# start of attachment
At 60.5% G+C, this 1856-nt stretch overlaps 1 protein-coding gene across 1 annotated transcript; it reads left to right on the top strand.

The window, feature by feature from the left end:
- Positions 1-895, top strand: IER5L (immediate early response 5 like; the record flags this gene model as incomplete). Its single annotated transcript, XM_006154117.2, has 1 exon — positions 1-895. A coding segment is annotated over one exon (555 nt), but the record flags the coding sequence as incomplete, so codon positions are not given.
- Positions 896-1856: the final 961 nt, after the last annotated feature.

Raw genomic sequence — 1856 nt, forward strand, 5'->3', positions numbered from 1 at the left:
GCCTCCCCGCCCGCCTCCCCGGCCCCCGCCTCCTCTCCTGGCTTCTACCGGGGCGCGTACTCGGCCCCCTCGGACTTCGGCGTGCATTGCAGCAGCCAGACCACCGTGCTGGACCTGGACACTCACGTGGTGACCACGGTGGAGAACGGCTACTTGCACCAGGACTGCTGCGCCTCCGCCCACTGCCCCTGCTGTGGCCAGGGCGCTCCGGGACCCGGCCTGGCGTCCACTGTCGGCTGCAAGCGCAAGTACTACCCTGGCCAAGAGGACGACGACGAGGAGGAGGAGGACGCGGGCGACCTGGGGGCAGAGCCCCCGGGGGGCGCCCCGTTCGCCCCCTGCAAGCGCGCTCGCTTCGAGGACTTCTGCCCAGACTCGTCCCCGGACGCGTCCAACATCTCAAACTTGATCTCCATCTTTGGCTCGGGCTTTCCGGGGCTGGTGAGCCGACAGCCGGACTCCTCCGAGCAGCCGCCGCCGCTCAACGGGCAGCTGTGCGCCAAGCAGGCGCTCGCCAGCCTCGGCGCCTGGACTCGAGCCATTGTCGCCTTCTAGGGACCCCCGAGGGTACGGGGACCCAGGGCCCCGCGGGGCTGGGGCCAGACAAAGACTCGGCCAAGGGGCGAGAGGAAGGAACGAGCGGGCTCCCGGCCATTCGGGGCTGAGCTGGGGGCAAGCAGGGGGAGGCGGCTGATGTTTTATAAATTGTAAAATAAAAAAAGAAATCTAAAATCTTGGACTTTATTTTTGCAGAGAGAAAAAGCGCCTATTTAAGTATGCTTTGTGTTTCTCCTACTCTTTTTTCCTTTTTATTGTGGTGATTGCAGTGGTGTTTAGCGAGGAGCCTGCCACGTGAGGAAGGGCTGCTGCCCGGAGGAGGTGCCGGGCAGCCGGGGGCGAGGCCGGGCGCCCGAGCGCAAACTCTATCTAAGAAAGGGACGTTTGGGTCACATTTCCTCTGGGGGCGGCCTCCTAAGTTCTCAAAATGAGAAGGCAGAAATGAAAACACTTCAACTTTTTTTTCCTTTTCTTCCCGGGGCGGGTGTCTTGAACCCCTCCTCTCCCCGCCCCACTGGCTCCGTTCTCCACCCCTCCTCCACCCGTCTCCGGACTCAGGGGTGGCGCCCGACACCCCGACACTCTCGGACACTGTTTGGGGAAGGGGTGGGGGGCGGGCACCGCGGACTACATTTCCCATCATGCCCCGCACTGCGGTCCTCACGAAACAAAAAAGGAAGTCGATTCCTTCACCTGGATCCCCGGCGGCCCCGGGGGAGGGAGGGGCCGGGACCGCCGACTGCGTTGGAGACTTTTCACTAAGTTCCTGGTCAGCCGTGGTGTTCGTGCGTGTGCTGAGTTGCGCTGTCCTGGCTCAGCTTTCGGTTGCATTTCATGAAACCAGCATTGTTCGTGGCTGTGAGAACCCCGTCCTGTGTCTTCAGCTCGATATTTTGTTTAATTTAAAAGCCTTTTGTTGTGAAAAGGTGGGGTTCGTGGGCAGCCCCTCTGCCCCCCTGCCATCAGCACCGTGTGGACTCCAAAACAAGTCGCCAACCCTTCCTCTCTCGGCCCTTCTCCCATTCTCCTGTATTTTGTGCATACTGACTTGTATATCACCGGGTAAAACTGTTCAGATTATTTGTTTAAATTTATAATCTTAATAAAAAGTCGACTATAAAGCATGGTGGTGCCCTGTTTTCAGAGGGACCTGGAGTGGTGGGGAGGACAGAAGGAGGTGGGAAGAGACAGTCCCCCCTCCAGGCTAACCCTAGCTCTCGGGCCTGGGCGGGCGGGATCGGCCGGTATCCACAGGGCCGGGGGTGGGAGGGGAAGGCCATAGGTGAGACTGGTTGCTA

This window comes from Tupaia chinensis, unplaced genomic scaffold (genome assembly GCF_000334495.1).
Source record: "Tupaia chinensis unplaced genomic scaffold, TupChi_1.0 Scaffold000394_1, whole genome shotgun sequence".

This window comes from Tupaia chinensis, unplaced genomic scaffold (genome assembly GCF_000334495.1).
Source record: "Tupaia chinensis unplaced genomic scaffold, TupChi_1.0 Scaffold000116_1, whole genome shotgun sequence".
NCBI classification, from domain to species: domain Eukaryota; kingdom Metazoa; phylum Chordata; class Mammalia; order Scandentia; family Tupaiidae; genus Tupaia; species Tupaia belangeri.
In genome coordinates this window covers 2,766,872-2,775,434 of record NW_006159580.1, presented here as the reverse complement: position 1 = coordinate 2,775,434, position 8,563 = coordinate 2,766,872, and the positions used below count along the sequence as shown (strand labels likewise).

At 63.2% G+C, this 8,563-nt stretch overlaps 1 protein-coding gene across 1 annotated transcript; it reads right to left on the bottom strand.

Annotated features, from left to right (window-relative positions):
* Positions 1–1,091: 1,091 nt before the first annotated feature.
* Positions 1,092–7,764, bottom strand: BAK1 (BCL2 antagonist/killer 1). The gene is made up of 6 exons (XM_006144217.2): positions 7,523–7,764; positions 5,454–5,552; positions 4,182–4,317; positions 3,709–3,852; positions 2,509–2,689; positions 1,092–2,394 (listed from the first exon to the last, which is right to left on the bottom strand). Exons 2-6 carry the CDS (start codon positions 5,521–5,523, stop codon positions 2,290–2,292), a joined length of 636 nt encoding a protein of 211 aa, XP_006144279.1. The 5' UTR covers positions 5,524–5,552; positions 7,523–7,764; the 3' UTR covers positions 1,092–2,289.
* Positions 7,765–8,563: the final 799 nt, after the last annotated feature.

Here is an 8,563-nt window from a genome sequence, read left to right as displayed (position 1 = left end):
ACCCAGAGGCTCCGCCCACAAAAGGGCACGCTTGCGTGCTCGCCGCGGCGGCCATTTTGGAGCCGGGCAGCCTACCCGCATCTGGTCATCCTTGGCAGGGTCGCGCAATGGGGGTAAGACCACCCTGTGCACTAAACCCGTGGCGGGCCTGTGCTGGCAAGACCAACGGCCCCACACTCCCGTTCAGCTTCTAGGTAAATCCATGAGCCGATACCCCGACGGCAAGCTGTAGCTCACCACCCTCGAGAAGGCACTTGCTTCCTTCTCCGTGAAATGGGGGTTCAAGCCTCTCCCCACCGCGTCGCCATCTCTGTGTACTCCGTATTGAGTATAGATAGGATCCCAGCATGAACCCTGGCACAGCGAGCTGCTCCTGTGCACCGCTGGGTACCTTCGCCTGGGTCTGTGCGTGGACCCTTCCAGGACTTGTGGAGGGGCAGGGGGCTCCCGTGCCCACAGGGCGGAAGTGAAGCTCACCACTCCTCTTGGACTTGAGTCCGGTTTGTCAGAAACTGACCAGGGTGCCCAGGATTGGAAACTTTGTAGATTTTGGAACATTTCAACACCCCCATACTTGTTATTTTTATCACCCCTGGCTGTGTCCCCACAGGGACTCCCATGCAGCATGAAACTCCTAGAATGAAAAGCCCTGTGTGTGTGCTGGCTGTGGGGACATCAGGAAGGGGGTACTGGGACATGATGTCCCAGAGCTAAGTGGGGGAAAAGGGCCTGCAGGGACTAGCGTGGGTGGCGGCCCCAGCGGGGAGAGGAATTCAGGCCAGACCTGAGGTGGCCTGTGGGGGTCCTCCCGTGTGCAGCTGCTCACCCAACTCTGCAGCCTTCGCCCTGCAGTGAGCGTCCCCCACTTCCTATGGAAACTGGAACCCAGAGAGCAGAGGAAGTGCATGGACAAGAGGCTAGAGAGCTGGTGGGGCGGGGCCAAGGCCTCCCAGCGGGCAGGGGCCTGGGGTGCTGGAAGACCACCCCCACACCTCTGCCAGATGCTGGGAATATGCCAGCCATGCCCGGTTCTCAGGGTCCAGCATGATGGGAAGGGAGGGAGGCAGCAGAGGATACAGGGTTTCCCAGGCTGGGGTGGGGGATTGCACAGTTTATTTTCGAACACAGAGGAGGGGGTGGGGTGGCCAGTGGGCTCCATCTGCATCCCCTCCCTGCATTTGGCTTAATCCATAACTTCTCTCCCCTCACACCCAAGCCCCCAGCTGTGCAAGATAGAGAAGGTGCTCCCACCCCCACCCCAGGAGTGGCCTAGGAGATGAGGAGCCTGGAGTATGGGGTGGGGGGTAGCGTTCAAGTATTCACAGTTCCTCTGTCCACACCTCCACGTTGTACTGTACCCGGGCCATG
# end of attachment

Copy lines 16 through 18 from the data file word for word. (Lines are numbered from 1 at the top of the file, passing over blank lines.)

* Positions 1,092–7,764, bottom strand: BAK1 (BCL2 antagonist/killer 1). The gene is made up of 6 exons (XM_006144217.2): positions 7,523–7,764; positions 5,454–5,552; positions 4,182–4,317; positions 3,709–3,852; positions 2,509–2,689; positions 1,092–2,394 (listed from the first exon to the last, which is right to left on the bottom strand). Exons 2-6 carry the CDS (start codon positions 5,521–5,523, stop codon positions 2,290–2,292), a joined length of 636 nt encoding a protein of 211 aa, XP_006144279.1. The 5' UTR covers positions 5,524–5,552; positions 7,523–7,764; the 3' UTR covers positions 1,092–2,289.
* Positions 7,765–8,563: the final 799 nt, after the last annotated feature.

Here is an 8,563-nt window from a genome sequence, read left to right as displayed (position 1 = left end):